Crecer lleva tiempo

CAMBRIDGE – Robert Gordon es un distinguido economista de la Universidad Northwestern que se ha ganado un merecido reconocimiento por sus trabajos en macroeconomía y sus estudios del crecimiento económico a largo plazo. De allí que su reciente ejercicio de historia futura especulativa, en el que se pregunta si el crecimiento económico en Estados Unidos ha llegado a su término, tuviera la repercusión favorable que tuvo. Pero el argumento de Gordon tiene un defecto básico, visible desde la primera lectura y que no resiste un análisis más minucioso.

Gordon distingue tres Revoluciones Industriales que, del siglo XVIII a esta parte, han impulsado el crecimiento económico y mejorado los niveles de vida: la RI n.° 1 (“máquina de vapor, ferrocarriles”), definida por inventos que se produjeron entre 1750 y 1830; la RI n.° 2 (“electricidad, motor de combustión interna, agua corriente, baños dentro de las casas, comunicaciones, entretenimiento, compuestos químicos, petróleo”), definida por inventos que van de 1870 a 1900; y la RI n.° 3 (“computadoras, Internet, teléfonos móviles”), a partir de 1960. El núcleo de su artículo discute el impacto transformador que tuvieron la RI n.° 1 y, especialmente, la n.° 2 sobre el PIB per cápita y la calidad de vida y los compara con las consecuencias relativamente triviales de la RI n.° 3.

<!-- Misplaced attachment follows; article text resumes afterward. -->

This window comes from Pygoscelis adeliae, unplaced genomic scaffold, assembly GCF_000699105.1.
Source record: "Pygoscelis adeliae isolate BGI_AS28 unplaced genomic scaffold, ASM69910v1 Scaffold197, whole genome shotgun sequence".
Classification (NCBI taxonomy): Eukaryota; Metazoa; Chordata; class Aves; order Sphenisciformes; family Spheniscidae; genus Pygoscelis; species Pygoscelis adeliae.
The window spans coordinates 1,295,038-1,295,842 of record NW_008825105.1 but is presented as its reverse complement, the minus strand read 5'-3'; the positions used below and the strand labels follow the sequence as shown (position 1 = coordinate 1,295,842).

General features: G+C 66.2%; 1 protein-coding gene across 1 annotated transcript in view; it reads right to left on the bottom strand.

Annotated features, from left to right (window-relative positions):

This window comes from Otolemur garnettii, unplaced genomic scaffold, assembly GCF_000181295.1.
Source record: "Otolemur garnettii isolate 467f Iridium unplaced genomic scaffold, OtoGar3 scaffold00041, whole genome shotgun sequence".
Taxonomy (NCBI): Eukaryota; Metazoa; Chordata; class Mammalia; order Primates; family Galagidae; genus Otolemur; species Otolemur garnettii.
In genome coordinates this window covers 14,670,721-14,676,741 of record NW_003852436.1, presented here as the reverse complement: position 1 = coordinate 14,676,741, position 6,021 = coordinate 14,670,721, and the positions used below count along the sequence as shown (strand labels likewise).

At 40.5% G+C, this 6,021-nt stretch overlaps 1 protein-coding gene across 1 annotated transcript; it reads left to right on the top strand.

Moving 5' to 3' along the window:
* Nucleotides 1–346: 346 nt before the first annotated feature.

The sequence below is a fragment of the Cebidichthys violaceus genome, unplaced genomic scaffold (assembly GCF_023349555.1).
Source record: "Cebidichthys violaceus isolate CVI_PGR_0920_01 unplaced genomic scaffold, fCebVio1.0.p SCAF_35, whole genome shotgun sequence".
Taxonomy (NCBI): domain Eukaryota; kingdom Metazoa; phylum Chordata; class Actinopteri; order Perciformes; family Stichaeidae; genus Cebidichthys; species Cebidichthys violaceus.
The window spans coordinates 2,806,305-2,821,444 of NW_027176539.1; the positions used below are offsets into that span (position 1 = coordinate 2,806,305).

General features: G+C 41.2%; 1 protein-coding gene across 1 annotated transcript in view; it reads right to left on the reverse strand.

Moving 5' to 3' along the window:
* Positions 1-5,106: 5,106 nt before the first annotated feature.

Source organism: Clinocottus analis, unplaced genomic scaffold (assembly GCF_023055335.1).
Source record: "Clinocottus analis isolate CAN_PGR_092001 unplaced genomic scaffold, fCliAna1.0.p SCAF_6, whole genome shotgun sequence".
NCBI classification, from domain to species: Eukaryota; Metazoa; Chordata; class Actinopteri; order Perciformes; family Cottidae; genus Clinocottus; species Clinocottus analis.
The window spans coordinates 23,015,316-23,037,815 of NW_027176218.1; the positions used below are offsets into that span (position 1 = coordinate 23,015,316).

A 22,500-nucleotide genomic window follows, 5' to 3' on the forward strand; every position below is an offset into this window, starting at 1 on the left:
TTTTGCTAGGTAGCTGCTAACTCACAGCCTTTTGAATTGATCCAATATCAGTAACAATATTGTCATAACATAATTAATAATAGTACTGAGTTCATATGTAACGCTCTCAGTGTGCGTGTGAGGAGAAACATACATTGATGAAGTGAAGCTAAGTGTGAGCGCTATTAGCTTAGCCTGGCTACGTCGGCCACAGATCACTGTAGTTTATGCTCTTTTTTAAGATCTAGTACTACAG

Pero la vulnerabilidad del argumento de Gordon está en el reducido horizonte temporal que asigna a la RI n.° 3. Examinemos las siguientes cuatro oraciones de su artículo:

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